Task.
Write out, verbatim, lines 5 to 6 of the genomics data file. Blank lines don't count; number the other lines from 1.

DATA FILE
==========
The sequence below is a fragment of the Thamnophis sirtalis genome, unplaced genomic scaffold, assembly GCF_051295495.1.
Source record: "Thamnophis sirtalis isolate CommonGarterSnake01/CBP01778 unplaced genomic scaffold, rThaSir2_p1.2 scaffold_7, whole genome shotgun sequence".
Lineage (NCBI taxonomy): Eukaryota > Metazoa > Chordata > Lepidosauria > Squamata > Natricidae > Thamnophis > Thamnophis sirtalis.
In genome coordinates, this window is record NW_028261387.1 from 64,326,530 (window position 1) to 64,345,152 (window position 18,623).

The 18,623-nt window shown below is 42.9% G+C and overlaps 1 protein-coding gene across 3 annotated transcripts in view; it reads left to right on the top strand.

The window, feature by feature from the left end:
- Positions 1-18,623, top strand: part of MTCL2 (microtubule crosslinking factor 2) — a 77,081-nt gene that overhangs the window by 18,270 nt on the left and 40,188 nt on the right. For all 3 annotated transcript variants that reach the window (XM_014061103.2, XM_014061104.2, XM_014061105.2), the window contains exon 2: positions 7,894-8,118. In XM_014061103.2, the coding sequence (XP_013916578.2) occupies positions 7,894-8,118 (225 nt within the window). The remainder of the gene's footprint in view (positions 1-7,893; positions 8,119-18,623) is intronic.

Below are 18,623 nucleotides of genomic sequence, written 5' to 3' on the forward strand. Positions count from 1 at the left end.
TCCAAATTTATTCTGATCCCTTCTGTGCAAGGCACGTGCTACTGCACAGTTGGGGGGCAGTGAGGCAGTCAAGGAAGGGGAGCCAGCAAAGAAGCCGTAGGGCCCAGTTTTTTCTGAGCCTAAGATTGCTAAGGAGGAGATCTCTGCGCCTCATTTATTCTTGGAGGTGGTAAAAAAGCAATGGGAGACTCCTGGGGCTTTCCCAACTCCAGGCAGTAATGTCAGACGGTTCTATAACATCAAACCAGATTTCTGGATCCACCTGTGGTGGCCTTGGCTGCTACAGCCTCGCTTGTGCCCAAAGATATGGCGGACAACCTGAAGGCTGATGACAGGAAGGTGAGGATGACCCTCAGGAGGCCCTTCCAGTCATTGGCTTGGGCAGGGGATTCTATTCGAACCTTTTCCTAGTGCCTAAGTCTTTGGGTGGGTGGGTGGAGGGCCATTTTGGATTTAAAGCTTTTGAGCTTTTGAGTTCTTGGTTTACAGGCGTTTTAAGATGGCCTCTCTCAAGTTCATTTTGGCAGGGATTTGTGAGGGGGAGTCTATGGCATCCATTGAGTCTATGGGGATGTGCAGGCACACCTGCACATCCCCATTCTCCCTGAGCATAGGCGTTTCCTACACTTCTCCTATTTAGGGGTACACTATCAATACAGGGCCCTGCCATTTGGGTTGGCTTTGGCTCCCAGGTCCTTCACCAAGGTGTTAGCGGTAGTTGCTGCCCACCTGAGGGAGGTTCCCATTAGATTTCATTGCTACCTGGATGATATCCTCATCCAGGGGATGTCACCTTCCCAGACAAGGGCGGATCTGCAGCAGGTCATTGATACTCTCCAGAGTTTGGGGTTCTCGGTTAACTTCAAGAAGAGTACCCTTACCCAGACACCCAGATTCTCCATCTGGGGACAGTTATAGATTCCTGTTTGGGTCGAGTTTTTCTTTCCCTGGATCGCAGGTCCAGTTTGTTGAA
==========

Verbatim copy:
The 18,623-nt window shown below is 42.9% G+C and overlaps 1 protein-coding gene across 3 annotated transcripts in view; it reads left to right on the top strand.

The window, feature by feature from the left end: